Kruasaen Heng-on, spokeswoman for the RCSS said her organization was the political wing of the SSA and strenuously asserted that the SSA had six primary rules; and one of the most rigorously enforced of these was drug suppression. The SSA had cooperated fully with the Thai authorities in their joint efforts to eliminate drugs along borders of Thailand and Burma and has destroyed several ya ba and heroin factories, sending both evidence and the offenders to the Thai authorities.

“However, we are willing to participate with any international country, if they would like to prove the true situation regarding the American’s false allegations concerning this area”, she said.

Col. Chao Yowdsuek spoke to foreign journalists on January 28, 2006 on the occasion of the 10th anniversary of the founding of the SSA, concerning drugs in Shan State. He said that heroin dealing in the Golden Triangle was still spreading, but the true extent of the situation was concealed from international countries by the deceit and trickery of the Burmese authorities.

Col. Chao Yowdsuek disagreed with the report of the UNODC, which claimed that less and less opium was planted yearly in Burma and was decreasing continually, saying that this claim was untrue. The study carried out by the UNODC was limited in scope as it could not reach to the root of the heroin problem, because the Burmese authorities did not reveal the true situation.

He, nevertheless, accepted that although the SSA had tried to eliminate drugs, unfortunately some officials of the army were corruptly involved with drugs, due to the fact that the high rewards that came from drug trafficking made participation hard to resist. However, if any official was discovered to be involved with drug trafficking, he or she would be punished according to regulations of the SSA Army.

He observed that concerning the report of the US, that it was highly unlikely and even impossible that drug factory could be set up on Doi Tai Lang, because that area was the base of the SSA and was surrounded with Thai, Burmese and Wah troops, manning several roadblocks to prevent the transport of drug ingredient substances.


Karen people take offence at radio presentation

Saksit Meesubkwang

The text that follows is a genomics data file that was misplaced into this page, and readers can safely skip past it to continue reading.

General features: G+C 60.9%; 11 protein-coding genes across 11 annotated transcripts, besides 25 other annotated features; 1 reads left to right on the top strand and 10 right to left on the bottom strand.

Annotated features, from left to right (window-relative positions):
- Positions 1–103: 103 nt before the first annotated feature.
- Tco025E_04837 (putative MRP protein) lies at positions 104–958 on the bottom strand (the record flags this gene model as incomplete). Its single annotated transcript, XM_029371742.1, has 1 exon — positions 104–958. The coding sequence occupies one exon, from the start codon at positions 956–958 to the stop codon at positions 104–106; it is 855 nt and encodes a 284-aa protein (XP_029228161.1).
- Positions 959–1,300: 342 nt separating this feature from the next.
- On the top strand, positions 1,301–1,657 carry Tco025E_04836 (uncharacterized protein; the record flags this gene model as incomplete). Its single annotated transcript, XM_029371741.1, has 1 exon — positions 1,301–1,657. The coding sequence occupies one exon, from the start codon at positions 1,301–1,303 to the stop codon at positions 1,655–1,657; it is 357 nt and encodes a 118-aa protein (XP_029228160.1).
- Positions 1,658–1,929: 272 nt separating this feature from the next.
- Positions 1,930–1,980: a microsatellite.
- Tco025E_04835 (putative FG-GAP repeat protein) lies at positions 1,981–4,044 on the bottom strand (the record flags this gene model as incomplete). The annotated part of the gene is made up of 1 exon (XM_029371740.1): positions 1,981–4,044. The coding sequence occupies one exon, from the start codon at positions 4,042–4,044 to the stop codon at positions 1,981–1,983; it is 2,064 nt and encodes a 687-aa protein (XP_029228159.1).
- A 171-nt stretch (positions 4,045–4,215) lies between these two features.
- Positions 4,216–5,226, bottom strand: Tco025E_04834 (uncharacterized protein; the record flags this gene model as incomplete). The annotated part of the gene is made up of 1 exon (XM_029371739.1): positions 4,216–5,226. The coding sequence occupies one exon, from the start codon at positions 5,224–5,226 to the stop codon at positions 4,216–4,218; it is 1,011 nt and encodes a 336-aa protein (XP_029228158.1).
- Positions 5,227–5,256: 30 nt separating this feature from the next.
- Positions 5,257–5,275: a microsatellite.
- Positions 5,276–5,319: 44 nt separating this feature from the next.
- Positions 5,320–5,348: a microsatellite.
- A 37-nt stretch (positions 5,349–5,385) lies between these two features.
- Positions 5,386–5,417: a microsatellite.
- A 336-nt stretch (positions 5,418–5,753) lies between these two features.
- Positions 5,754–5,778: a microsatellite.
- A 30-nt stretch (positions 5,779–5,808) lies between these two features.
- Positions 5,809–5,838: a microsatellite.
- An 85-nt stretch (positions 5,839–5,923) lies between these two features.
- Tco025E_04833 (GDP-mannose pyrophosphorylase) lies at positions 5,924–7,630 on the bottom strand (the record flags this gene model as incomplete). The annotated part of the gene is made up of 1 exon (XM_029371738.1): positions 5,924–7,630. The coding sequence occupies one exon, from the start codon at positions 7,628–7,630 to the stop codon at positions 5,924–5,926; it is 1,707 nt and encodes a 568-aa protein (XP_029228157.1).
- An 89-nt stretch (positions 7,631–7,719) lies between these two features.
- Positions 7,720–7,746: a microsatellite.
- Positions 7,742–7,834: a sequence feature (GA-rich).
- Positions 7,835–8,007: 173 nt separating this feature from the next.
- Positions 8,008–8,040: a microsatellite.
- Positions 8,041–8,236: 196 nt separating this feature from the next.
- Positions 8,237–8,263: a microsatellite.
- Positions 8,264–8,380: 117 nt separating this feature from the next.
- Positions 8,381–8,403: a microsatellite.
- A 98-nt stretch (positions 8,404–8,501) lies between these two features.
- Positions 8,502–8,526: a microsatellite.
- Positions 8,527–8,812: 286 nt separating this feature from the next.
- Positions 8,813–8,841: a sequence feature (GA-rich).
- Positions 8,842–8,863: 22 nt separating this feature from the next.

Representatives of the Karen people from 18 organizations present a petition at Chiang Mai city hall.

A passage in a book written by two monks has caused outrage in the Karen hill-tribe community. The book, entitled “Kham Khom Hang Lanna”, contains a passage on page 88 that defames Karen women saying that “Karen women are not good at doing housework. They like dirtiness and do not clean their houses or their bodies; and have a disgusting smell and messy hair.” To make matters worse, this passage from the book was read aloud on air by DJ Amnuay Klamphat.

30 Karen people from 18 organizations throughout the country, including the Karen Network for Culture and Environment of Chiang Mai, Tak, Kanchanaburi, Ratchaburi and Mae Hong Son, the Karen Social Development Association, Karen KBC Church, Hill Tribe in Thailand Education and Culture Association and Indigenous Knowledge and Peoples Network (IKAP) headed by Waiying Thongbue, consultant to the Human Rights Federation presented a petition to the media at Chiang Mai City Hall.

Waiying said that this paragraph presented the Karen tribe in a negative light and it was a slur upon their good name. It was intended to make Karen people feel ashamed and caused Karen students to be mocked by their peers. Furthermore, some students were frightened to inform their friends that they were Karen. The hurtful comments in the book caused outrage among the Karen people, who called for the two monks and the DJ to proclaim publicly, they were not how the book described them.